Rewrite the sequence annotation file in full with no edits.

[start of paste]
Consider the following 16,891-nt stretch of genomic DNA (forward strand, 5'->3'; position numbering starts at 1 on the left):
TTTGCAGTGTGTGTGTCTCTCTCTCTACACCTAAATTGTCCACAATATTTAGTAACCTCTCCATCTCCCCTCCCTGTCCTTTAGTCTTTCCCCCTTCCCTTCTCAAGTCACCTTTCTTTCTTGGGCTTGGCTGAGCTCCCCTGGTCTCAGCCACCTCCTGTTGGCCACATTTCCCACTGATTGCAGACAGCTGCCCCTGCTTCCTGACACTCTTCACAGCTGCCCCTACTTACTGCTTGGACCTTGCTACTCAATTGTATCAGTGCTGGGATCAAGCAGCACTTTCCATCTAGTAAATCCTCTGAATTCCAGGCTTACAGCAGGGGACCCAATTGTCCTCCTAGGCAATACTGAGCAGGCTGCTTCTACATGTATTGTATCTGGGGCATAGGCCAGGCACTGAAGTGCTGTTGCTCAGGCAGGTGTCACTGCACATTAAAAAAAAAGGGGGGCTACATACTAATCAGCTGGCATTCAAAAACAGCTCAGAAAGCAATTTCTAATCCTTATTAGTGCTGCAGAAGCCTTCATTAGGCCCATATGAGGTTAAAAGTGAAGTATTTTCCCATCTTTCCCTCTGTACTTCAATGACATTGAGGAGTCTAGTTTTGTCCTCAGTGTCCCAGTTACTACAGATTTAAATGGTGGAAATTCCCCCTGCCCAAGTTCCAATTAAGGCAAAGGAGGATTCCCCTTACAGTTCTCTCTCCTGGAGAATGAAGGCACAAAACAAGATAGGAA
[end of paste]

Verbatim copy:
Consider the following 16,891-nt stretch of genomic DNA (forward strand, 5'->3'; position numbering starts at 1 on the left):
TTTGCAGTGTGTGTGTCTCTCTCTCTACACCTAAATTGTCCACAATATTTAGTAACCTCTCCATCTCCCCTCCCTGTCCTTTAGTCTTTCCCCCTTCCCTTCTCAAGTCACCTTTCTTTCTTGGGCTTGGCTGAGCTCCCCTGGTCTCAGCCACCTCCTGTTGGCCACATTTCCCACTGATTGCAGACAGCTGCCCCTGCTTCCTGACACTCTTCACAGCTGCCCCTACTTACTGCTTGGACCTTGCTACTCAATTGTATCAGTGCTGGGATCAAGCAGCACTTTCCATCTAGTAAATCCTCTGAATTCCAGGCTTACAGCAGGGGACCCAATTGTCCTCCTAGGCAATACTGAGCAGGCTGCTTCTACATGTATTGTATCTGGGGCATAGGCCAGGCACTGAAGTGCTGTTGCTCAGGCAGGTGTCACTGCACATTAAAAAAAAAGGGGGGCTACATACTAATCAGCTGGCATTCAAAAACAGCTCAGAAAGCAATTTCTAATCCTTATTAGTGCTGCAGAAGCCTTCATTAGGCCCATATGAGGTTAAAAGTGAAGTATTTTCCCATCTTTCCCTCTGTACTTCAATGACATTGAGGAGTCTAGTTTTGTCCTCAGTGTCCCAGTTACTACAGATTTAAATGGTGGAAATTCCCCCTGCCCAAGTTCCAATTAAGGCAAAGGAGGATTCCCCTTACAGTTCTCTCTCCTGGAGAATGAAGGCACAAAACAAGATAGGAA